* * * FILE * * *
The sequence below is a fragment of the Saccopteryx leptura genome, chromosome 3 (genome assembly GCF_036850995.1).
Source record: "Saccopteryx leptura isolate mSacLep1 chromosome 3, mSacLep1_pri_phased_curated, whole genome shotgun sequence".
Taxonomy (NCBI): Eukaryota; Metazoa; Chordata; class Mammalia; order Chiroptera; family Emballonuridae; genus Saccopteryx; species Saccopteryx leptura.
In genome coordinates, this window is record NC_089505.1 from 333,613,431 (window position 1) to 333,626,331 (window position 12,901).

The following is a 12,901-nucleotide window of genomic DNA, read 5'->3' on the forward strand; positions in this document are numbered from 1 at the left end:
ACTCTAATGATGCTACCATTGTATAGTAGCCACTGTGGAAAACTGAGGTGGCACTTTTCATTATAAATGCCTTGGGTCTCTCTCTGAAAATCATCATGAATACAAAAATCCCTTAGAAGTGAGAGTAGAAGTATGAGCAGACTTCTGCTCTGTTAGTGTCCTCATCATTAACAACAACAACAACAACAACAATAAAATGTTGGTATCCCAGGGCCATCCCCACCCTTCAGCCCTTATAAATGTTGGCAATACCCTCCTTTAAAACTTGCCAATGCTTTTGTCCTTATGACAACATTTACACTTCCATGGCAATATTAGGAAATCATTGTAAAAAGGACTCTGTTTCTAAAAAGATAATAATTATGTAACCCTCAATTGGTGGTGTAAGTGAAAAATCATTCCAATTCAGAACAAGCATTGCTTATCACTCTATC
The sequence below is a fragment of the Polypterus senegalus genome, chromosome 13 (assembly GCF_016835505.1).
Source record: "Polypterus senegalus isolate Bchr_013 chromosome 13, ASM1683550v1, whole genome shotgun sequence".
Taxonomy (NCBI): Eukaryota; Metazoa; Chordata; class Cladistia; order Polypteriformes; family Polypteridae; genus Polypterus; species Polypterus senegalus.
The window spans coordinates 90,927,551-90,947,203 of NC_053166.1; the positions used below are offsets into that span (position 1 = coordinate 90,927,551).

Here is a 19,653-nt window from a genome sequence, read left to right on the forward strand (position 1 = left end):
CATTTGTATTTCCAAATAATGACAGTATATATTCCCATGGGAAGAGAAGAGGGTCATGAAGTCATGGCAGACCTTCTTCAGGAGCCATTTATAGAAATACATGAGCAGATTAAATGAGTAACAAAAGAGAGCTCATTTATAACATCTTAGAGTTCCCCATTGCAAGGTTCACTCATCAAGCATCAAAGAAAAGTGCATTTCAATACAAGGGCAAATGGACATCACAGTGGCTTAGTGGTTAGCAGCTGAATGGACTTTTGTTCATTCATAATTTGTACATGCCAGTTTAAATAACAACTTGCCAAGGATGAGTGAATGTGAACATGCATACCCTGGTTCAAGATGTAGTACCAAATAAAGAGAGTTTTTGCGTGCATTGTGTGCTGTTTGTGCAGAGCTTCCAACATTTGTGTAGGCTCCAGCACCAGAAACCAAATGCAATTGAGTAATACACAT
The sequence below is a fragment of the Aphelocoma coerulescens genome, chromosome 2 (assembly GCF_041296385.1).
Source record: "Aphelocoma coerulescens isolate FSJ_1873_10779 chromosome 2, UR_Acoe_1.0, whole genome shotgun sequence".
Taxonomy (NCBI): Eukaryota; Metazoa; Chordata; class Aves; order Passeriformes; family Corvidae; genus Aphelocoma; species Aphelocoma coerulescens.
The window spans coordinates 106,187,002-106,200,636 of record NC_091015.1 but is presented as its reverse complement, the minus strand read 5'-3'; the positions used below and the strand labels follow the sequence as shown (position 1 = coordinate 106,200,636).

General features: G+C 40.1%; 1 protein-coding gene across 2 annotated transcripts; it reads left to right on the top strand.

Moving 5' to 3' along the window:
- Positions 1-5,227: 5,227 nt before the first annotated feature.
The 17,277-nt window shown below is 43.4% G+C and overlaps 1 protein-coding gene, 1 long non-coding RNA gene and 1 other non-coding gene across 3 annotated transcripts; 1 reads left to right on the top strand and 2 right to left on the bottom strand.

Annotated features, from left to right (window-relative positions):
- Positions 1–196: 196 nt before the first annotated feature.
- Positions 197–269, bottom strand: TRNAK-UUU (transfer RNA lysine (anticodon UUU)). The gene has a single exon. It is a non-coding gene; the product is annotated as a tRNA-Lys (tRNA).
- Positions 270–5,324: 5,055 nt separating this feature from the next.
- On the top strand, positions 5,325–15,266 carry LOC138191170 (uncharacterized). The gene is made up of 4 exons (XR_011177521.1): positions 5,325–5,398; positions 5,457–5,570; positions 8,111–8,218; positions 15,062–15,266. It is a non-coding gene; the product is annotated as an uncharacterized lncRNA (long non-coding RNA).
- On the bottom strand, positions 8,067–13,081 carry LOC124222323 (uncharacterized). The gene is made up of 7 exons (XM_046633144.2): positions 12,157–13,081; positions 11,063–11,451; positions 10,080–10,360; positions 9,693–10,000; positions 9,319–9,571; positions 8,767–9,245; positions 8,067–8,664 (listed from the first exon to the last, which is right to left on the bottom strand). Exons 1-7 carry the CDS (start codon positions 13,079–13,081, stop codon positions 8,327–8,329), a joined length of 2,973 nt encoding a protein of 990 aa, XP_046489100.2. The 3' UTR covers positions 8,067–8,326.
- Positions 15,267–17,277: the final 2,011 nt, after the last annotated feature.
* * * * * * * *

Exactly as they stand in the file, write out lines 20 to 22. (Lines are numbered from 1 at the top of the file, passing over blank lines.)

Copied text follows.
The 17,277-nt window shown below is 43.4% G+C and overlaps 1 protein-coding gene, 1 long non-coding RNA gene and 1 other non-coding gene across 3 annotated transcripts; 1 reads left to right on the top strand and 2 right to left on the bottom strand.

Annotated features, from left to right (window-relative positions):
- Positions 1–196: 196 nt before the first annotated feature.